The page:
I just noticed a recent preview of Windows Server has been released for download and testing. You can download Windows Server 2012 R2 on Microsoft’s site here. If you are interested in server operating systems, this is probably one you download and check out. I’m especially interested in the new tiered “Storage Spaces” feature that seems like an amazing Apple Fusion-esque way of using SSDs for maximum performance. While configuring that feature may be possible, seeing it in full-scale action may be a little more difficult. I’m also interested in what Microsoft will do with cloud storage options and StoreSimple, a company they acquired last year. There are a number of other updates to virtualization, VPNs, and the interesting “Software Defined Networking“.
If you’ve had to replace your failed computer and wondered what you could keep – you’ll want to read this. The genesis of this idea comes from having the need to virtualize various different operating systems, but changing computers often. I virtualize to test software, test installations, and various other sorts of scenarios. Virtualization is also great for making a computer (let’s say, filled with tax software) portable as you upgrade through the years. Given that virtualizing Windows requires another license, I have an idea how you might get that license for free.
This past week, Microsoft released a sweeping email and memo about its intention to “realign” to the new realities of the industry. This difficult-to-read corporate speak addresses Microsoft employees asking them to refocus efforts towards consumerization and an interesting “One Microsoft” idea. Much of it is just Microsoft patting itself on the back and a weird attempt to appear forward thinking and efficient that is anything but.
But, there were a few interesting things that piqued my interest in these messages.
With Microsoft’s Build Conference 2013 set to start tomorrow morning, Microsoft is about to hit us with a flurry of new and preview bits of its biggest software packages. Of the biggest previews tomorrow, we’ll likely see the big “Blue” Windows 8.1 preview released for us to test. Late yesterday and today, however, Microsoft made a few other packages available for download and preview.
If you update Windows 8 to Windows 8.1, Microsoft is also going to give you Outlook 2013 RT. In the post they also say:
Outlook 2013 RT will be available on Windows RT tablets as part of the free Windows 8.1 update coming later this year.
Incredible news for users; but even more, Microsoft has to be the only company with the balls to offer a full productivity application in an Operating System update. I see that process backfiring when the time comes for support calls. Users today are unnecessarily hooked on Outlook’s interface (which is why a Metro version of it would never work).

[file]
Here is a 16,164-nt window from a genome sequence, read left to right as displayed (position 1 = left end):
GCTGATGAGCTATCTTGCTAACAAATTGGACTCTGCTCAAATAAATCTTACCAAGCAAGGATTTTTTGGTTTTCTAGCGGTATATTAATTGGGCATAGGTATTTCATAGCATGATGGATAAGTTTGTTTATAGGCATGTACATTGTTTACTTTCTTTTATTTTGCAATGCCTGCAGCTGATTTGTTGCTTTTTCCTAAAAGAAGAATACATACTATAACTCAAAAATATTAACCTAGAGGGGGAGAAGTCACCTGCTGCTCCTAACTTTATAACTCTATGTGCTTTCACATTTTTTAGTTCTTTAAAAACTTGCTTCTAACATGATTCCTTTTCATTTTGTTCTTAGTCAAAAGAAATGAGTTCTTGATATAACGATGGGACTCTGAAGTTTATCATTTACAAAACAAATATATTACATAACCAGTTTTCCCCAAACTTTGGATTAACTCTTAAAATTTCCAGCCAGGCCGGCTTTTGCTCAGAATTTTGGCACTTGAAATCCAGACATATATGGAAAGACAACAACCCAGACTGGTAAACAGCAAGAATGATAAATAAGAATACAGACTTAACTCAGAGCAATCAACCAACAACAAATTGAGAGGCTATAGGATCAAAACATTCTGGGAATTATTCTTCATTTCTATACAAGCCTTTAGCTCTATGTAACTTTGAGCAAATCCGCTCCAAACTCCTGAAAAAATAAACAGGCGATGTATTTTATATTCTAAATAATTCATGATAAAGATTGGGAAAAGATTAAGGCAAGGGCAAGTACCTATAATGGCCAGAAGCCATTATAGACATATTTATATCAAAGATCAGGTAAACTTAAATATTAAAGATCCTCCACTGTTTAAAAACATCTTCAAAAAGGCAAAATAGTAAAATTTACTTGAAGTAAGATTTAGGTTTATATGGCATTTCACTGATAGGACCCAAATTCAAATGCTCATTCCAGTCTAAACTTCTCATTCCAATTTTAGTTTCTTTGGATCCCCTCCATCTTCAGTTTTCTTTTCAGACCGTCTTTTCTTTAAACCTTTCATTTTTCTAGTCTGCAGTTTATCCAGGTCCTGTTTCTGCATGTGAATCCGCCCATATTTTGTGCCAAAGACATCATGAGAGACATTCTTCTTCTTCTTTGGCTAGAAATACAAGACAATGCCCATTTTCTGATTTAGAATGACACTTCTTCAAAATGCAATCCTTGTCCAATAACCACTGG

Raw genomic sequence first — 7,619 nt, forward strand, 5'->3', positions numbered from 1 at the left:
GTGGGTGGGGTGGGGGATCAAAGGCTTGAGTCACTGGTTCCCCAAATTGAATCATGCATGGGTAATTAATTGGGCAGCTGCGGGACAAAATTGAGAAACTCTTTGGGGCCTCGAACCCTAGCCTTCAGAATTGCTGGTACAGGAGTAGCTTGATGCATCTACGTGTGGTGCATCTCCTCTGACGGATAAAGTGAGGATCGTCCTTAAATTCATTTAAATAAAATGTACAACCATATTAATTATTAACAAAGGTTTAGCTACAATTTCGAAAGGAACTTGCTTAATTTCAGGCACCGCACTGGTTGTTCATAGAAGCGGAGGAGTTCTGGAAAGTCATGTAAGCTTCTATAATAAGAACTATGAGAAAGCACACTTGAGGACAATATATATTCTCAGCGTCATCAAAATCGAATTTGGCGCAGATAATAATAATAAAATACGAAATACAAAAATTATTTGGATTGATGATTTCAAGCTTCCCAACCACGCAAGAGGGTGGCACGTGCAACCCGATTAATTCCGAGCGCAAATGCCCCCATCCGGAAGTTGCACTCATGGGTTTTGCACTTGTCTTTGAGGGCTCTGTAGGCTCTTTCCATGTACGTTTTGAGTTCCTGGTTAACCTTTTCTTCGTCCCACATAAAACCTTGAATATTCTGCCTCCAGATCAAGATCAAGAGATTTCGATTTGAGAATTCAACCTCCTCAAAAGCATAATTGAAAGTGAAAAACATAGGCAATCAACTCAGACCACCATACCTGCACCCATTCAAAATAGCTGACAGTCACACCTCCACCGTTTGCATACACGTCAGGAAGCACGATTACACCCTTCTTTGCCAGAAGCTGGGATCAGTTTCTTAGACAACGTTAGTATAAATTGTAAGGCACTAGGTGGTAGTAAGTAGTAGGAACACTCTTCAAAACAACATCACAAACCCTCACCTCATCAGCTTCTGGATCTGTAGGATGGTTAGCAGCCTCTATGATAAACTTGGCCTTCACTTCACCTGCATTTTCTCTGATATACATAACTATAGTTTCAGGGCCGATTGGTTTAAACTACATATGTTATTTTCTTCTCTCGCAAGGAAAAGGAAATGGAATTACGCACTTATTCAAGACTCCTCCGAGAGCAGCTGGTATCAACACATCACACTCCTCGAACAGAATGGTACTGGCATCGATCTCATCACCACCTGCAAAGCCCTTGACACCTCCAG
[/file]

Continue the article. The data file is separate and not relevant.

Just like Google, Microsoft is maturing its web app offerings. With this, they’re becoming more useful and versatile. I’m a big fan of useful and flexible tools on the web. This is really the kind of thing Microsoft should have been working on since the late nineties. Imagine if that was the case, and we’d have a mature, easy, embeddable way to view Office (and PST?) files from Microsoft. Recently, Microsoft has offered a way to publicly view Office files by way of their own Office Web Viewer. I’ll show you how this process works, and how you might make use of it yourself.
“They should unlock domain joining, they should unlock macroing, and perhaps most significantly of all, they should include an Outlook license.”
As a mobile user, I’ve been using some form of mobile computing device for as long as I can remember. Invariably, a mouse of some sort needs to accompany the computer to complete the picture. While computers have advanced, so too has the mouse. Today, I’m trying out a new type of mouse called the Microsoft Wedge Touch mouse. The so-named “wedge” because of its striking resemblance to a door stop. Was the mouse useful? Is it worth your hard-earned cash?
News of Microsoft’s anti-virus product failing to receive a certification for effectiveness has been circulating on the Internet. The outfit running the tests is AV-TEST and they consider themselves the “Independent IT-Security Institute”. In previous certification tests, Microsoft’s anti-malware application scored high enough to be certified, but starting in September, the tool started failing the tests. On January 16th, Microsoft responded in a blog that vaguely attacked AV-TEST for poor testing methodology. Of course, AV-TEST responded to that. This is what seems like a tipping point, as many have started to seriously question the effectiveness of locally installed Virus Scanning applications. This idea of depending on virus scanning applications has been on my mind, and I wanted to flesh it out.
You’ve seen my thoughts on Outlook 2013, Word 2013, and Excel 2013 previously – now, I wanted to take a step back and look at the entire suite itself. The “fat” Office application suite has been with us so long, it’s almost easy to forget that this was a very non-cohesive set of programs not so long ago. Microsoft has certainly made gains in that regard as it integrates and includes no less than 9 different tools in the full Office 2013 package. Let’s take a look at the bigger picture.